Decide to Live a LIfe of Consequence – Part I

Happy New Year!  I hope your 2015 will be one of significant growth and progress toward becoming the man you were created to be.

Around this time, many people make resolutions for the new year.  Some of these are vague — so nebulous as to be useless — such as, “I’m gonna get in shape.”  Perhaps people who say these things know what they mean, but without a clear objective and a defined program for achieving it, these resolutions go the way of so many others — abandoned and incomplete.

1980 Vintage Seiko

It’s a new year.  Time to get to work on you.

Cognitive psychology has determined  that there is a strong link between thoughts and feelings.  That is, what you think will ultimately influence how you feel — not the opposite.  If this is news to you, consider now the substance of your thoughts about yourself, your relationships, your work and your future.  Then consider whether your feelings are generally positive or negative.  If the latter, you may want to consider doing a better job of directing your thought-life.

I bring this up because for most of us the connection between thoughts and feelings doesn’t end with an emotional state.  Our thoughts beget feelings.  Those feelings lead to actions.  Our actions create habits.  Habits define our character.  And character determines our destiny.

In a previous post titled “You Cannot Eat Like A Sparrow and Defecate Like An Elephant,” I listed several principles for creating a legacy.  In this and in future posts, I intend to elaborate on those principles.

The first principle is: decide to live a life of consequence — that is, to live a life that adds up to something remarkable.  In his book The Seven Habits of Highly Effective People, Stephen Covey advises to “Begin with the end in mind.”  Applied to your life, you can see this is much more significant than mere new year’s resolutions.

As we’ve noted, this begins with your thoughts.  Think about how you’d like to be remembered by your friends and loved ones after your life is over.  What would a consequential life look like?  What accomplishments and character traits would you like to be known for?  How do those thoughts make you feel?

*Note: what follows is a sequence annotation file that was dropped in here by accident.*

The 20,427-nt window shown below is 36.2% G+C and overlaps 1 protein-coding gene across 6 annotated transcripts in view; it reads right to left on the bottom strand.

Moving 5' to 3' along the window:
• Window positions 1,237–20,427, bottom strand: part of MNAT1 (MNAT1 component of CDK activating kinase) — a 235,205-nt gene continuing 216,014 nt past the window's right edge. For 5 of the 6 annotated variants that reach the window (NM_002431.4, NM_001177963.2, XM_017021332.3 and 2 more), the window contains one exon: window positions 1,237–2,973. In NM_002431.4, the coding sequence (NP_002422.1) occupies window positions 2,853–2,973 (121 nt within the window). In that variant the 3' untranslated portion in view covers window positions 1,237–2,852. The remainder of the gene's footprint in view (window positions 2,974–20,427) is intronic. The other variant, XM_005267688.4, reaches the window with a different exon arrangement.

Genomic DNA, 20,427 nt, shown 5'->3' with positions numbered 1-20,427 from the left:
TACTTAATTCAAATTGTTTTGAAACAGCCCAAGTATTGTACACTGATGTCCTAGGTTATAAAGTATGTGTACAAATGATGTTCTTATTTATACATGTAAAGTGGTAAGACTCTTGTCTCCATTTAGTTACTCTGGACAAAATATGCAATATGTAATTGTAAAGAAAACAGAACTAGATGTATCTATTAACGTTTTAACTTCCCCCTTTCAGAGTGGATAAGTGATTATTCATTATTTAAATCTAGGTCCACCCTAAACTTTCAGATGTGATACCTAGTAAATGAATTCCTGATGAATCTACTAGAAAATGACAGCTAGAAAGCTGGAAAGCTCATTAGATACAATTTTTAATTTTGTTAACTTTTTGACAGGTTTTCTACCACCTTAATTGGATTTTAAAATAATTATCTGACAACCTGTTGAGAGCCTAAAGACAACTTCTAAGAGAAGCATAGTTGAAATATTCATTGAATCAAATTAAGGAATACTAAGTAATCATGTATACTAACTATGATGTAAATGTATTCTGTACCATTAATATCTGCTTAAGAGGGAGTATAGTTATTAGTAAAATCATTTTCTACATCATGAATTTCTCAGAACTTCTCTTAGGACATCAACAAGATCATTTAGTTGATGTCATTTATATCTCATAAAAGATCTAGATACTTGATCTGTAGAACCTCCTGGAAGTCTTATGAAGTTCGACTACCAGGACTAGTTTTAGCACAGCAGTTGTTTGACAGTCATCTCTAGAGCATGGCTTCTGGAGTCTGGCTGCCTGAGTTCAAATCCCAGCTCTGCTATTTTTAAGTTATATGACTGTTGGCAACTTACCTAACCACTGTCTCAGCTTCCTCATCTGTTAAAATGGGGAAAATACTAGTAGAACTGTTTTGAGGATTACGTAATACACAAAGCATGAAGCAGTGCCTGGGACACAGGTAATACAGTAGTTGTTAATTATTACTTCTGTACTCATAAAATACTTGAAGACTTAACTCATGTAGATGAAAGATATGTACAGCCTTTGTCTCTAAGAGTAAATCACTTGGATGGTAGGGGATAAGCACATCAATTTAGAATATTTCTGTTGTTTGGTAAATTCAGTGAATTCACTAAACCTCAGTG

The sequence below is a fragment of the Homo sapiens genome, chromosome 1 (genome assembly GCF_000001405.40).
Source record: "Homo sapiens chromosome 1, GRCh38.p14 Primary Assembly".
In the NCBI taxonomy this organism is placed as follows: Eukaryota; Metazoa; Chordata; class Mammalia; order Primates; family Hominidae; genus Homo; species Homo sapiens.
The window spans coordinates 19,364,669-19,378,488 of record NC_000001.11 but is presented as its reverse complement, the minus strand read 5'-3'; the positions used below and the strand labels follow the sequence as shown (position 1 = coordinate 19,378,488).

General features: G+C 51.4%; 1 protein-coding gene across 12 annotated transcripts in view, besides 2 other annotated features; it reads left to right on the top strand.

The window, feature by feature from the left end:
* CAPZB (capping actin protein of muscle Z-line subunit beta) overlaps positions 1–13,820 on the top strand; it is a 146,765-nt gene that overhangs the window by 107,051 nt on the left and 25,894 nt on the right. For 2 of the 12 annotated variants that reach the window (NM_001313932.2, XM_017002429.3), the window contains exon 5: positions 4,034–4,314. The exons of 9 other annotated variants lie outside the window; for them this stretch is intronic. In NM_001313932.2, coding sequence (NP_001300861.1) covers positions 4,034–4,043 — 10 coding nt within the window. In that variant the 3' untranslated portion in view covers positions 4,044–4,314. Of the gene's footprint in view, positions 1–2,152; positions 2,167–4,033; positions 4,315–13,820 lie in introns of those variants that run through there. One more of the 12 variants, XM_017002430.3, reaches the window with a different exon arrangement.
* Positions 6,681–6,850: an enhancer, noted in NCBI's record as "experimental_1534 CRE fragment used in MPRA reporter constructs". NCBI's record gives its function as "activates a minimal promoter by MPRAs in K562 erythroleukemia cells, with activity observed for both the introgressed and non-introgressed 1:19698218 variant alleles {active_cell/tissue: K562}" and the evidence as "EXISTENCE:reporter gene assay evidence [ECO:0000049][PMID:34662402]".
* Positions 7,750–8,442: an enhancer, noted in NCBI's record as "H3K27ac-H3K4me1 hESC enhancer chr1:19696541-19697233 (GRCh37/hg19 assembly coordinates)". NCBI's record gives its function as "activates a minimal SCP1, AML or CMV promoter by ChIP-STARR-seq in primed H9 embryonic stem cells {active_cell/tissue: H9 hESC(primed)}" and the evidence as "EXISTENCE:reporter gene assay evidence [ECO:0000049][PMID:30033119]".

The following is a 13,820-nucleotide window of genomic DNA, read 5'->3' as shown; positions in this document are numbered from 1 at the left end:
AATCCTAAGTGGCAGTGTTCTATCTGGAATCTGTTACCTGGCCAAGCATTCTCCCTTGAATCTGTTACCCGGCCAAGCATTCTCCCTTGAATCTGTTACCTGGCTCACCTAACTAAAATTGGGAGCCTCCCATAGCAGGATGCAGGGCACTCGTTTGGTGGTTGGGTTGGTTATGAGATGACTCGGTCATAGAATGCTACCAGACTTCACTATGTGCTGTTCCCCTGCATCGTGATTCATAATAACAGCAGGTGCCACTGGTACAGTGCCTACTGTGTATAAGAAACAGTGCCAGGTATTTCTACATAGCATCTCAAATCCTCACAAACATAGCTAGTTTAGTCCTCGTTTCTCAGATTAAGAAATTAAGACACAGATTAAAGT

This last question is important, so don’t duck it.  If thinking about your legacy makes you anxious or uncomfortable, understand why that is.  My guess is if you think about it honestly you can come up with the reason.   So do that.  Turn off the music, put your phone in airplane mode and go sit somewhere quiet where you won’t be distracted.  Have a pen and paper handy so you can write down any insights.

For many men, the apprehension results from uncertainty regarding their own masculinity.  As John Eldredge wrote in Wild At Heart, a man’s deepest question is, “Do I have what it takes?”

For some men, the  less-than-stellar upbringing they had causes them to doubt their masculine strength.  This could result from the absence — emotional or physical — of their father.  The father-wound as John Bradshaw calls it, creates a generalized doubt that one has anything worthwhile to offer.  This is a reason so many men fail to live up to the potential planted in them.

Even if you had a great father, there is enough economic uncertainty and political turmoil to make a man feel uneasy about the future.  And of course, our culture’s relentless messages regarding the worth (or worthlessness) of men and overall suspicion surrounding masculinity can cause a rational man to question whether it would be worth it to stand out.  This is where taking control of your thoughts becomes so important.  Capture and subdue these toxic assumptions!  Find their root and put them to death.

If you claim God as your Heavenly Father through Jesus Christ, you already have the ultimate reality on your side.  He knows what He created you to be, and He knows what is keeping you from it.  See k His wisdom and He will shoot you straight.  This does not suggest that your life from here on will be free of trouble or that God has promised you a free pass through life.  Far from it.  He has promised to go with you, however, and in that knowledge, you can have confidence that your Heavenly Dad will see you through each one.

Here’s the payoff: No matter where you’re starting from, you can begin this year to realize your full God-given potential and live a life of true significance.  But you must decide.

In Part II, we’ll talk about the process for staying on track this year and in the years to come.

So how about you?  What does a life of consequence look like for you?  Declare it to the world by adding your comment below.

Please note: I reserve the right to delete comments that are offensive or off-topic. Bring your best manners, please.

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